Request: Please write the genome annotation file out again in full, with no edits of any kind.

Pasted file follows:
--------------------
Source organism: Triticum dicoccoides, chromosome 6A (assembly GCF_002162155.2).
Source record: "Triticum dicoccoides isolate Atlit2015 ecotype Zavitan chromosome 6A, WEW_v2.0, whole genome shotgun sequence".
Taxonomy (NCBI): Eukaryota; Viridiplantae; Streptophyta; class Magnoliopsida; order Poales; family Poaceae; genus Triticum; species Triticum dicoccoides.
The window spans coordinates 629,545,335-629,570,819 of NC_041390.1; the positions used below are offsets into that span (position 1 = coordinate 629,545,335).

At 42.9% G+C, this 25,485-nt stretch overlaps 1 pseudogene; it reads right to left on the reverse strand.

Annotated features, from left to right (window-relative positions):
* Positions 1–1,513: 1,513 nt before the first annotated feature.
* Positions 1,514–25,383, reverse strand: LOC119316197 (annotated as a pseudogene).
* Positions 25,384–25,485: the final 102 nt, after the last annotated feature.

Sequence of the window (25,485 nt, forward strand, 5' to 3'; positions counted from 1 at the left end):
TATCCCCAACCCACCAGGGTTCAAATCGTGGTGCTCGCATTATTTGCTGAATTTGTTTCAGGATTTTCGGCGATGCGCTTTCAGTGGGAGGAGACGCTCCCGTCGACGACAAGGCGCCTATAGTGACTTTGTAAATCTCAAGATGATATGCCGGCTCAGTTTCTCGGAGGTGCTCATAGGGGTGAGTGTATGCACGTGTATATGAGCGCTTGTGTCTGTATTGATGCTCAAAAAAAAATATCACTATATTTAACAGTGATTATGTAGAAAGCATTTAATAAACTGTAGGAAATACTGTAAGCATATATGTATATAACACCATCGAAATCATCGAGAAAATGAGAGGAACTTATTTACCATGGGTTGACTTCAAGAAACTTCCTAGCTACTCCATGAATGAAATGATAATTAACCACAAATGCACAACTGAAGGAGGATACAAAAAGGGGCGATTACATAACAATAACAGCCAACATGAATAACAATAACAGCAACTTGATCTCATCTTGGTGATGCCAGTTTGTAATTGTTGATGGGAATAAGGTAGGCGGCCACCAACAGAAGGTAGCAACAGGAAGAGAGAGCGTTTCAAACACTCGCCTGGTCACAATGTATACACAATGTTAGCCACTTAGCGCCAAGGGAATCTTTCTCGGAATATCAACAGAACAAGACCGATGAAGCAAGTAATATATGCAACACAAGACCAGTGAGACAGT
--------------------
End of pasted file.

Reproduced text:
Source organism: Triticum dicoccoides, chromosome 6A (assembly GCF_002162155.2).
Source record: "Triticum dicoccoides isolate Atlit2015 ecotype Zavitan chromosome 6A, WEW_v2.0, whole genome shotgun sequence".
Taxonomy (NCBI): Eukaryota; Viridiplantae; Streptophyta; class Magnoliopsida; order Poales; family Poaceae; genus Triticum; species Triticum dicoccoides.
The window spans coordinates 629,545,335-629,570,819 of NC_041390.1; the positions used below are offsets into that span (position 1 = coordinate 629,545,335).

At 42.9% G+C, this 25,485-nt stretch overlaps 1 pseudogene; it reads right to left on the reverse strand.

Annotated features, from left to right (window-relative positions):
* Positions 1–1,513: 1,513 nt before the first annotated feature.
* Positions 1,514–25,383, reverse strand: LOC119316197 (annotated as a pseudogene).
* Positions 25,384–25,485: the final 102 nt, after the last annotated feature.

Sequence of the window (25,485 nt, forward strand, 5' to 3'; positions counted from 1 at the left end):
TATCCCCAACCCACCAGGGTTCAAATCGTGGTGCTCGCATTATTTGCTGAATTTGTTTCAGGATTTTCGGCGATGCGCTTTCAGTGGGAGGAGACGCTCCCGTCGACGACAAGGCGCCTATAGTGACTTTGTAAATCTCAAGATGATATGCCGGCTCAGTTTCTCGGAGGTGCTCATAGGGGTGAGTGTATGCACGTGTATATGAGCGCTTGTGTCTGTATTGATGCTCAAAAAAAAATATCACTATATTTAACAGTGATTATGTAGAAAGCATTTAATAAACTGTAGGAAATACTGTAAGCATATATGTATATAACACCATCGAAATCATCGAGAAAATGAGAGGAACTTATTTACCATGGGTTGACTTCAAGAAACTTCCTAGCTACTCCATGAATGAAATGATAATTAACCACAAATGCACAACTGAAGGAGGATACAAAAAGGGGCGATTACATAACAATAACAGCCAACATGAATAACAATAACAGCAACTTGATCTCATCTTGGTGATGCCAGTTTGTAATTGTTGATGGGAATAAGGTAGGCGGCCACCAACAGAAGGTAGCAACAGGAAGAGAGAGCGTTTCAAACACTCGCCTGGTCACAATGTATACACAATGTTAGCCACTTAGCGCCAAGGGAATCTTTCTCGGAATATCAACAGAACAAGACCGATGAAGCAAGTAATATATGCAACACAAGACCAGTGAGACAGT